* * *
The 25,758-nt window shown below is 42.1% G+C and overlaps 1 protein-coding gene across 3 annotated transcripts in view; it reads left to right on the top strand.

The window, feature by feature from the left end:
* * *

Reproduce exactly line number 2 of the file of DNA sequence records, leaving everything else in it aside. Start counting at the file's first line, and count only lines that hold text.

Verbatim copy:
The window, feature by feature from the left end: